Change search
CiteExportLink to record
Permanent link

Direct link
Cite
Citation style
  • apa
  • harvard1
  • ieee
  • modern-language-association-8th-edition
  • vancouver
  • Other style
More styles
Language
  • de-DE
  • en-GB
  • en-US
  • fi-FI
  • nn-NO
  • nn-NB
  • sv-SE
  • Other locale
More languages
Output format
  • html
  • text
  • asciidoc
  • rtf
Review: Consumption-stage food waste reduction interventions – What works and how to design better interventions
University of Sheffield.ORCID iD: 0000-0002-1073-7394
University of Sheffield.
Waste & Resources Action Programme (WRAP), UK.
Waste & Resources Action Programme (WRAP), UK.
Show others and affiliations
2019 (English)In: Food Policy, ISSN 0306-9192, E-ISSN 1873-5657, Vol. 83, p. 7-27Article in journal (Refereed) Published
Abstract [en]

Food waste prevention has become an issue of international concern, with Sustainable Development Goal 12.3 aiming to halve per capita global food waste at the retail and consumer levels by 2030. However there is no review that has considered the effectiveness of interventions aimed at preventing food waste in the consumption stages of the food system. This significant gap, if filled, could help support those working to reduce food waste in the developed world, providing knowledge of what interventions are specifically effective at preventing food waste.

This paper fills this gap, identifying and summarizing food-waste prevention interventions at the consumption/consumer stage of the supply chain via a rapid review of global academic literature from 2006 to 2017.

We identify 17 applied interventions that claim to have achieved food waste reductions. Of these, 13 quantified food waste reductions. Interventions that changed the size or type of plates were shown to be effective (up to 57% food waste reduction) in hospitality environments. Changing nutritional guidelines in schools were reported to reduce vegetable waste by up to 28%, indicating that healthy diets can be part of food waste reduction strategies. Information campaigns were also shown to be effective with up to 28% food waste reduction in a small sample size intervention.

Cooking classes, fridge cameras, food sharing apps, advertising and information sharing were all reported as being effective but with little or no robust evidence provided. This is worrying as all these methods are now being proposed as approaches to reduce food waste and, except for a few studies, there is no reproducible quantified evidence to assure credibility or success. To strengthen current results, a greater number of longitudinal and larger sample size intervention studies are required. To inform future intervention studies, this paper proposes a standardised guideline, which consists of: (1) intervention design; (2) monitoring and measurement; (3) moderation and mediation; (4) reporting; (5) systemic effects.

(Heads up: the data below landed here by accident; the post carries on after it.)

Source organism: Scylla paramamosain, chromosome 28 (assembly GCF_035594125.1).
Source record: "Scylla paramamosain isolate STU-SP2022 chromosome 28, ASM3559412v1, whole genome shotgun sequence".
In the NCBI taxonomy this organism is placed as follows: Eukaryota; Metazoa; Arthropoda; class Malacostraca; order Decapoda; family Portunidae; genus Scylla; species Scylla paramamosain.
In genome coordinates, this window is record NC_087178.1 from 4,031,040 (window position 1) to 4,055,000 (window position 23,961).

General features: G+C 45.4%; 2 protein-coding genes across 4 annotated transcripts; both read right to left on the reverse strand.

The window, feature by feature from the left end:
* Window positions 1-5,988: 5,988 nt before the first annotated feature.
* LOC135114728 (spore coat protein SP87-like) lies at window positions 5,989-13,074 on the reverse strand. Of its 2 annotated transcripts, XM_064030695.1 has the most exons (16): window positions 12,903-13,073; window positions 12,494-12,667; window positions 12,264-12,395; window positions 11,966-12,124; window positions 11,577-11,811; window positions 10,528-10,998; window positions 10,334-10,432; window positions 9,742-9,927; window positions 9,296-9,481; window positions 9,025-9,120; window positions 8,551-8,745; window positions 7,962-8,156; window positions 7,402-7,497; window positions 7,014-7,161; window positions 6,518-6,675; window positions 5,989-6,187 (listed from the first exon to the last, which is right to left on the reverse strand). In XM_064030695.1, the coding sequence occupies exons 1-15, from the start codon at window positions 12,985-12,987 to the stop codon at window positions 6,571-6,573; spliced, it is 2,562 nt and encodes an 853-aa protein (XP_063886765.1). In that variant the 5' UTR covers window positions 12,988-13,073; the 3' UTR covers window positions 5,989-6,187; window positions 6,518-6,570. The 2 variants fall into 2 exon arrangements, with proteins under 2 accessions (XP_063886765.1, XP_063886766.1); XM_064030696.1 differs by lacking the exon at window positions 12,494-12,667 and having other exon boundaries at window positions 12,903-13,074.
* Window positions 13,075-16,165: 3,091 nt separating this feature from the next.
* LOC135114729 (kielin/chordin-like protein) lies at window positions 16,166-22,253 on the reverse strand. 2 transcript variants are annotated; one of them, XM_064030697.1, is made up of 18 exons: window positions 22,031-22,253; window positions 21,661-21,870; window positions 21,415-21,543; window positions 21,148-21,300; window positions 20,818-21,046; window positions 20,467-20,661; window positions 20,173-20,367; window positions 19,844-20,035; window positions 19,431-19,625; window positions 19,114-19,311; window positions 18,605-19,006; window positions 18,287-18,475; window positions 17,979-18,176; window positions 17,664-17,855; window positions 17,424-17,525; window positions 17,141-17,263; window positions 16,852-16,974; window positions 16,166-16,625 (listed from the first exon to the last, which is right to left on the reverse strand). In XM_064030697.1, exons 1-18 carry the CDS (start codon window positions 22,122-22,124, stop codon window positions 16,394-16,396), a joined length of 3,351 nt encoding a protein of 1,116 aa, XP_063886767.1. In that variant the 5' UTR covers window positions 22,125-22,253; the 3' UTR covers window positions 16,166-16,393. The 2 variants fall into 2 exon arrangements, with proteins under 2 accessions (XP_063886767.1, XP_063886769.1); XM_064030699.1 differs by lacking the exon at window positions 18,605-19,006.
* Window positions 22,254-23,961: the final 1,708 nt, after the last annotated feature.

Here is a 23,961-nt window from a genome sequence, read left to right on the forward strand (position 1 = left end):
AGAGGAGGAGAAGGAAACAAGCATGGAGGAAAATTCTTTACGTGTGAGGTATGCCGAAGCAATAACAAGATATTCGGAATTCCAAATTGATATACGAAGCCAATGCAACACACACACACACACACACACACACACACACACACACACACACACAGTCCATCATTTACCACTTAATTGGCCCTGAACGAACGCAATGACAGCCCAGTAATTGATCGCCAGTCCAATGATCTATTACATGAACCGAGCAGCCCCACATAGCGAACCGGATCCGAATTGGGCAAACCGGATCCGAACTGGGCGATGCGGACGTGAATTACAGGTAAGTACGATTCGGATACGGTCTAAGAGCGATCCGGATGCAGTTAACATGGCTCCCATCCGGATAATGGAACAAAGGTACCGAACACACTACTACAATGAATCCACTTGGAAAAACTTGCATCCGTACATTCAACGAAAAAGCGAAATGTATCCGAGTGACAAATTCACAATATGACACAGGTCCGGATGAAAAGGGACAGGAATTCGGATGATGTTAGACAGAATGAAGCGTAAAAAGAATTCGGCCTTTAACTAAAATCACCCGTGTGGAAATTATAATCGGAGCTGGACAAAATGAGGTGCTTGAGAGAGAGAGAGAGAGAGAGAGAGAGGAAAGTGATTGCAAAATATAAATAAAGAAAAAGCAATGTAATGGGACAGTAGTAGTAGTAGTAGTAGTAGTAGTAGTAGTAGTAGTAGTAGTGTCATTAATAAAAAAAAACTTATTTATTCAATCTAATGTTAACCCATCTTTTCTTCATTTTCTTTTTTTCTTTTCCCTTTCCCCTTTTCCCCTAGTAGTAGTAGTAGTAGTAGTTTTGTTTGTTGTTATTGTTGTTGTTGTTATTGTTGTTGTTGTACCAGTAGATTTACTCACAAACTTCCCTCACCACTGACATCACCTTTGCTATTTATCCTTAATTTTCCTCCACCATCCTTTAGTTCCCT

Given the importance of food-waste reduction, the findings of this review highlight a significant evidence gap, meaning that it is difficult to make evidence-based decisions to prevent or reduce consumption-stage food waste in a cost-effective manner.

Place, publisher, year, edition, pages
Elsevier, 2019. Vol. 83, p. 7-27
Keywords [en]
Food waste, Reduction, Household, Downstream, Consumption, Consumer
National Category
Social Sciences Interdisciplinary
Research subject
Planning and Decision Analysis
Identifiers
URN: urn:nbn:se:kth:diva-250440DOI: 10.1016/j.foodpol.2019.01.009ISI: 000464090500004Scopus ID: 2-s2.0-85061371018OAI: oai:DiVA.org:kth-250440DiVA, id: diva2:1307930
Note

QC 20190430

Available from: 2019-04-29 Created: 2019-04-29 Last updated: 2019-06-18Bibliographically approved

Open Access in DiVA

No full text in DiVA

Other links

Publisher's full textScopus

Authority records BETA

Gillick, SamWells, Victoria K.Carlsson Kanyama, AnnikaKatzeff, CeciliaSvenfelt, Åsa

Search in DiVA

By author/editor
Reynolds, ChristianGillick, SamWells, Victoria K.Carlsson Kanyama, AnnikaKatzeff, CeciliaSvenfelt, Åsa
By organisation
Strategic Sustainability Studies
In the same journal
Food Policy
Social Sciences Interdisciplinary

Search outside of DiVA

GoogleGoogle Scholar

doi
urn-nbn

Altmetric score

doi
urn-nbn
Total: 132 hits
CiteExportLink to record
Permanent link

Direct link
Cite
Citation style
  • apa
  • harvard1
  • ieee
  • modern-language-association-8th-edition
  • vancouver
  • Other style
More styles
Language
  • de-DE
  • en-GB
  • en-US
  • fi-FI
  • nn-NO
  • nn-NB
  • sv-SE
  • Other locale
More languages
Output format
  • html
  • text
  • asciidoc
  • rtf